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From: Joe Dees
> >> Information is in configuration, when it is, because we intentionally
> >arrange the configurations in order to put the information there for the
> >purposes of communicating it to others.
> >We "intentionally arrange the configurations" so that the intended
meaning will appear in the mind of the reader.
> And to do so requires prompting and indeed, information transfer. Face
it, Ted, languages are codes, and written languages are codes for spoken
languages, so that the weriiten word 'cat' stands for the spoken word 'cat',
which in turn stands for a certain species of feline. And what is encoded
If languages are mental, then they contain information. If languages are
patterned soundwaves or marks on a piece of paper, then they do not. Ask a
chemist to examine a book and report back on all the properties contained
within it. "Information" will not be among them. The information appears
in our minds as we interpret the various marks on the pages.
I think Grant's comment is particularly useful here. If we can interpret
ink blots and clouds as having particular meanings, then evidently we're
capable of generating information in our minds even when the things we're
apprehending contain no information themselves. We might imagine the that
the meaning is actually located in the ink blot or the cloud, but it's
clearly in our minds. And if that's the case, then why can't the same be
true of books and computer screens?
> Your Platonic/Socratic view that all information is already in the woo-woo
world-over-soul morphic single-entity Mind and requires only questions to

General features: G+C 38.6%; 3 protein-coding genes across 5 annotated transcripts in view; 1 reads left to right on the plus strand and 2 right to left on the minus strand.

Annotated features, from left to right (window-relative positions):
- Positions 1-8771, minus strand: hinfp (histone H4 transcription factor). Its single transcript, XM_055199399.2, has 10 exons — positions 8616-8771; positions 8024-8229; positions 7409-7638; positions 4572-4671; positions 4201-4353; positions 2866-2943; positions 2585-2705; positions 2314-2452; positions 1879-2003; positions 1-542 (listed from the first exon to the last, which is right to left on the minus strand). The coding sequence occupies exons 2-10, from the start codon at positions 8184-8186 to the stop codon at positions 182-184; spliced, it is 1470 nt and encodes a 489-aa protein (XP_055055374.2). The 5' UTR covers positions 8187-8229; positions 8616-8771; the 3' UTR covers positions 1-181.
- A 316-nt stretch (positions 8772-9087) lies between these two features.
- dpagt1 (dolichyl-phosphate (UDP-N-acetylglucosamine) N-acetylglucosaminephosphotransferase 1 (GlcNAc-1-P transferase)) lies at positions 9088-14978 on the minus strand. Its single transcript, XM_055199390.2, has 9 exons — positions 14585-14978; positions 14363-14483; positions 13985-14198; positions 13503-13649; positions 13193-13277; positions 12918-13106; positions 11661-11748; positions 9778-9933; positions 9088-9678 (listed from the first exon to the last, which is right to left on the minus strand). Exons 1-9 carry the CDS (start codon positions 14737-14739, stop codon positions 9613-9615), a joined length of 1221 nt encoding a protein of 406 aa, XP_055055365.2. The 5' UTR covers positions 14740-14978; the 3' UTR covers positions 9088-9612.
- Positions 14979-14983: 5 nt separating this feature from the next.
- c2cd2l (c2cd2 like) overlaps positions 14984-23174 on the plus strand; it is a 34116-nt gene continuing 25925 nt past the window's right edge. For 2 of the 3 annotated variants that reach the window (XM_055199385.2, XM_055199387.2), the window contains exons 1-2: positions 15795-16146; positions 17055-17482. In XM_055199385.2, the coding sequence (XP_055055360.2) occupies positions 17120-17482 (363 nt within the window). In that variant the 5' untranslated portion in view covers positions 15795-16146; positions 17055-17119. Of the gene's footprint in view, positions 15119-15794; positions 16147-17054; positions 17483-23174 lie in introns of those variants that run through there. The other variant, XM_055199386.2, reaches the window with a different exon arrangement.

provoke the right answers (which were known 'all along' and just needed to
be remembered) from one of its convenient human outlets has been rightfully
abandoned for two millennia.
Do you actually believe that this in some way advances the discussion?
Given all I've written on "abstractism," it's mind-boggling that you would
categorize me as a Platonist. This kind of nonsense isn't exactly helping
your cause. The only information we're getting here is that Joe Dees is
frustrated about something. That's it. Has no bearing on me whatsoever.
> >At no point do we endow the ink or the pixels with some sort of mystical
property called "meaning" or "information." Meaning is in the mind. To
find it in the material world is to engage in a kind of physicalist
superstition, like imagining you've seen a ghost or the Virgin Mary.
> You find it where you put it. If I write a book and someone else in my
language community reads it, I have, to a hermeneutically significant
degree, communicated my meaning to that person. And since this is a person
that I did not even have to meet in order to do so, the meaning-link is
provided by the language-encoding configuration of the written text (unless
you're prepared to embrace and expound upon some sort of magical, mystical
nonlocality meaning-transfer model, which would not surprise me about you).
The fact that you can't read something without some sort of material medium
between yourself and the writer-- such as ink or pixels-- doesn't mean the
information is physically contained in the medium. Perhaps the medium
merely facilitates the formation of meaning in the mind of the reader.
This was distributed via the memetics list associated with the
Journal of Memetics - Evolutionary Models of Information Transmission
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